And she melted into the shadows of the garden, leaving him cold and bereft, wanting nothing more than to follow her, promise her everything. Promise her eternity. But it would be an empty promise and soon she would come to resent him, regret. It was better to end it now. It was better this way. His heart plunged into his stomach as he turned the corner and almost slammed into his three friends, met the Queen’s teary eyes.

“Why?” she whispered. “Why didn’t you tell her?”

“Eavesdropping is something unbecoming a Queen,” he said, glowered at the other three, and strode back toward the ballroom.

“You’re a coward!” Anne called after him.

Alexandra was still seething as she marched deeper into the garden. She supposed it was easier being angry. Anger directed at someone else prevented her from feeling sorry for herself. Because what could a woman who has fallen in love with a man who didn’t return the sentiment do but feel sorry for herself. And although she didn’t have much practice with the feeling, she was a quick learner. Too quick. Hence, a bout of anger was in order.

Aramis was an idiot! Yet he wasn’t. He was smart, witty, and eloquent. Honourable, handsome, valorous, chivalrous, a protector...This wasn’t helping. She needed to be angry with him, not admire him. Her mother, both of her mothers, would’ve approved of him. So would her father. He was everything a woman wished for in a husband. Minus a fortune. But to her, money wasn’t everything. Respect and honour were much more important—

A sound behind her made her scowl as her anger rose anew. Why did he follow her? She whirled to give him another piece of her mind, but it wasn’t Aramis behind her. It was a brute of a man easily over six feet with mangy hair, scarred face, and an eye-patch over his left eye. His good eye ran up and down her body as he leered and she felt her heart in her throat. Without a weapon she had no hope of fending him off, and it was obvious what he wanted. Her only option was to scream for help and make a run for it.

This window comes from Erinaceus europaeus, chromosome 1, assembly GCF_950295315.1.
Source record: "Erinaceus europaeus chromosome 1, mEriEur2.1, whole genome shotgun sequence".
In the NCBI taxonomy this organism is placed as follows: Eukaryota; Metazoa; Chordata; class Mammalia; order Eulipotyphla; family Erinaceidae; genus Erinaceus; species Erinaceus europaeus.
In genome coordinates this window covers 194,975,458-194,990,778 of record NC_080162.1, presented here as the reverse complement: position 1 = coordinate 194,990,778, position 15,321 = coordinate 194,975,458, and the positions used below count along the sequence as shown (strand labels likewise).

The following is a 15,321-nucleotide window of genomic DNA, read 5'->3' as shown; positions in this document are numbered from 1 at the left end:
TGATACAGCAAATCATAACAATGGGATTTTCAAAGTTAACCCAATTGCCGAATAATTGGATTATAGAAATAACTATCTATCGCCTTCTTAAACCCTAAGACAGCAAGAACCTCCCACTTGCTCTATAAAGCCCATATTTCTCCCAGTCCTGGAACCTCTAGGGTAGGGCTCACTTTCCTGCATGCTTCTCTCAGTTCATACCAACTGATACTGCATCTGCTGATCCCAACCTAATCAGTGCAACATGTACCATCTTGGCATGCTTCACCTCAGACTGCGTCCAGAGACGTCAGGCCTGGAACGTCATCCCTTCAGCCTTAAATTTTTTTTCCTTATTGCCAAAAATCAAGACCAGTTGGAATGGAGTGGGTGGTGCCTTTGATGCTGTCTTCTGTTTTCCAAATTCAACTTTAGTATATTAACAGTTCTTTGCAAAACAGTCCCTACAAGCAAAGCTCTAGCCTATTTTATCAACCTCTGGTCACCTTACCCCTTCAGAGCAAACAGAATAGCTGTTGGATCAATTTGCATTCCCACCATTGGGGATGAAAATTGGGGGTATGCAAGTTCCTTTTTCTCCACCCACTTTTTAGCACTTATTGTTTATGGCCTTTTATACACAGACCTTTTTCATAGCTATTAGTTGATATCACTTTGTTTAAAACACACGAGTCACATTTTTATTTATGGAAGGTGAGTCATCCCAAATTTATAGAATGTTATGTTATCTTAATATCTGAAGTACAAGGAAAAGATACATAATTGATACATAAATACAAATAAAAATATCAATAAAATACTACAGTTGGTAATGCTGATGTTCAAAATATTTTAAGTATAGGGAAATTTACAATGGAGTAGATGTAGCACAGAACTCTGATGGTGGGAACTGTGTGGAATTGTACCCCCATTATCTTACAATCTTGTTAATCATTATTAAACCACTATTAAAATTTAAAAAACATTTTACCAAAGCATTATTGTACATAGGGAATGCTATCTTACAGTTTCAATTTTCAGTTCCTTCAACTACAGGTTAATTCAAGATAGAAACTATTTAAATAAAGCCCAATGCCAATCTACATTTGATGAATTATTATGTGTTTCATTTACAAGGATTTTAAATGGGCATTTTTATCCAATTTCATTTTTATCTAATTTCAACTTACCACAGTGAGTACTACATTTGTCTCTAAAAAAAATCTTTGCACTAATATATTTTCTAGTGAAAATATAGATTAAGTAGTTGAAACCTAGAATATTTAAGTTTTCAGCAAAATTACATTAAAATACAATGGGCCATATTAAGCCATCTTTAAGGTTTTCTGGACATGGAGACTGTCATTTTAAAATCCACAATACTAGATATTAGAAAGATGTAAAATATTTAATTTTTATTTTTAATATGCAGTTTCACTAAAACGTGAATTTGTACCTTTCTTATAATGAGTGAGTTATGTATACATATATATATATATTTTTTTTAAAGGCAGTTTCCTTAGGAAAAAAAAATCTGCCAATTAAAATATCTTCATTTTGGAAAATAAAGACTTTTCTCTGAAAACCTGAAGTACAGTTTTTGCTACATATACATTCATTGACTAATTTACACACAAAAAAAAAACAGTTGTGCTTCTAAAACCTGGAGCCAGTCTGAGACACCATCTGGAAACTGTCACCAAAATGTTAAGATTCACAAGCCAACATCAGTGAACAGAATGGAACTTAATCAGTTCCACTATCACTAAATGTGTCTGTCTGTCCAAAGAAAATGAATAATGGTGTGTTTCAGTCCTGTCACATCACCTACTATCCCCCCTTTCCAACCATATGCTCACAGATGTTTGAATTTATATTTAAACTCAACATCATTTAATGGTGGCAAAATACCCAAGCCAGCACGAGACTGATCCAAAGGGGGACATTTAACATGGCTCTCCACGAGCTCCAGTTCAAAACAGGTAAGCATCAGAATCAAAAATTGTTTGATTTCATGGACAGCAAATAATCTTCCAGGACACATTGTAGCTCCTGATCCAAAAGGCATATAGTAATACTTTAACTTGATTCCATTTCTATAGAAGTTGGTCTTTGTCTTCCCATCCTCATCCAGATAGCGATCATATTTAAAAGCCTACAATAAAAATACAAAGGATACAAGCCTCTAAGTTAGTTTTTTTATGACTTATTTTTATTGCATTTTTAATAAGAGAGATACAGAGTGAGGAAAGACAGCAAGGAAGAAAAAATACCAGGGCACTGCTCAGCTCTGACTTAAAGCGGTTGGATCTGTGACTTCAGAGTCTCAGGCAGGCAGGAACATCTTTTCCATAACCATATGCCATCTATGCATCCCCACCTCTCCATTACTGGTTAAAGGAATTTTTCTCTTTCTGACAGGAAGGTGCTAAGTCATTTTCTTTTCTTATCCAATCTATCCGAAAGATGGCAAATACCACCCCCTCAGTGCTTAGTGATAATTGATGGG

She opened her mouth, but before any sound could emerge, a hand clamped over her lips as an arm shackled around her torso, forcing all the air out of her lungs. She hadn’t heard anyone approaching from behind, and she wanted to kick herself. She’d forgotten the most important thing her father had taught her. Always know what’s behind you. But the story she’d told Aramis had dredged up memories. She’d seen the man leering at her, taller, stronger, known she had no weapon to defend herself, and the old fear of ending up like her mother had resurfaced. Making her sloppy.

“Is this her?” the man holding her asked.

Eye-patch nodded. “Plain dress, dark skin.” He leaned closer to her face. “Pale eyes. It’s her.”

She narrowed her eyes. This wasn’t a crime of opportunity, it was premeditated. If it wasn’t rape, what was it? Then realisation struck. Abduction. They had no idea about the havoc the gossiping Cumberlands have already wreaked, they were making sure the treaty didn’t see the light of day. Why else would someone come to the Louvre to kidnap the dark-skinned, pale-eyed woman in a plain dress? For the same reason they’d abducted Robert in the first place. What was it about this damned treaty that someone didn’t want it to be signed? Or was it England this someone didn’t want a treaty to be signed with? Whatever the case, she’d be the leverage this time. Well, tough! Because she refused to be leverage.

She leaned back against her captor, lifted her legs, and kicked at the Eye-patch with all her might. It was like kicking a stone wall barefoot. She’d forgotten about her stupid slippers. She wished she’d worn her boots. The ones with the hard wood sole and the steel heel. Her captor increased the pressure on her lungs, and black spots appeared in her peripheral vision. But she refused to go down like that. She writhed, she kicked, she screamed behind his palm until her air ran out.